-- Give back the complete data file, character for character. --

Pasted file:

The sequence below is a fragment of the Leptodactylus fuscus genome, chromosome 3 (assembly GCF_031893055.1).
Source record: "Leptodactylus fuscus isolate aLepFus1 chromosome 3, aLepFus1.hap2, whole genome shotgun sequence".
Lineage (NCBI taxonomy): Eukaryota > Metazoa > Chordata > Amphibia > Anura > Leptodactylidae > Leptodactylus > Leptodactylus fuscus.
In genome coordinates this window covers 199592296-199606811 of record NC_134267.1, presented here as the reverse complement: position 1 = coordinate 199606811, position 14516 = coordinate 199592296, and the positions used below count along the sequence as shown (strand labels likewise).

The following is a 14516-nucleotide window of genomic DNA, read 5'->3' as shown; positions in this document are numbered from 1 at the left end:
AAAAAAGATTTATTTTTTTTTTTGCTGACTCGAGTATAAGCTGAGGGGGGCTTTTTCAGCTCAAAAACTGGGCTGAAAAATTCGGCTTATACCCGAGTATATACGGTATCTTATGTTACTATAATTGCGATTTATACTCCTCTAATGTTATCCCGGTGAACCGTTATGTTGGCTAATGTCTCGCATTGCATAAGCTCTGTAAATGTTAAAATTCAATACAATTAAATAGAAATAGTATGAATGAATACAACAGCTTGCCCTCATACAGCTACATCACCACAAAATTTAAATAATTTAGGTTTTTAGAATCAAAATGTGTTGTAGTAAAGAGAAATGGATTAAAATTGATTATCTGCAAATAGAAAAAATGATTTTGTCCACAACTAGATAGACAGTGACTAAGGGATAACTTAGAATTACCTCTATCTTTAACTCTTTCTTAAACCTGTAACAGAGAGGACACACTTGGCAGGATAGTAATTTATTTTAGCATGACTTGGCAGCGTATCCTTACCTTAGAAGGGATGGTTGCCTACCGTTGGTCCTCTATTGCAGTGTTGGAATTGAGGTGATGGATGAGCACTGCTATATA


The sequence below is a fragment of the Leptodactylus fuscus genome, chromosome 3 (assembly GCF_031893055.1).
Source record: "Leptodactylus fuscus isolate aLepFus1 chromosome 3, aLepFus1.hap2, whole genome shotgun sequence".
Lineage (NCBI taxonomy): Eukaryota > Metazoa > Chordata > Amphibia > Anura > Leptodactylidae > Leptodactylus > Leptodactylus fuscus.
In genome coordinates this window covers 199592296-199606811 of record NC_134267.1, presented here as the reverse complement: position 1 = coordinate 199606811, position 14516 = coordinate 199592296, and the positions used below count along the sequence as shown (strand labels likewise).

The following is a 14516-nucleotide window of genomic DNA, read 5'->3' as shown; positions in this document are numbered from 1 at the left end:
AAAAAAGATTTATTTTTTTTTTTGCTGACTCGAGTATAAGCTGAGGGGGGCTTTTTCAGCTCAAAAACTGGGCTGAAAAATTCGGCTTATACCCGAGTATATACGGTATCTTATGTTACTATAATTGCGATTTATACTCCTCTAATGTTATCCCGGTGAACCGTTATGTTGGCTAATGTCTCGCATTGCATAAGCTCTGTAAATGTTAAAATTCAATACAATTAAATAGAAATAGTATGAATGAATACAACAGCTTGCCCTCATACAGCTACATCACCACAAAATTTAAATAATTTAGGTTTTTAGAATCAAAATGTGTTGTAGTAAAGAGAAATGGATTAAAATTGATTATCTGCAAATAGAAAAAATGATTTTGTCCACAACTAGATAGACAGTGACTAAGGGATAACTTAGAATTACCTCTATCTTTAACTCTTTCTTAAACCTGTAACAGAGAGGACACACTTGGCAGGATAGTAATTTATTTTAGCATGACTTGGCAGCGTATCCTTACCTTAGAAGGGATGGTTGCCTACCGTTGGTCCTCTATTGCAGTGTTGGAATTGAGGTGATGGATGAGCACTGCTATATA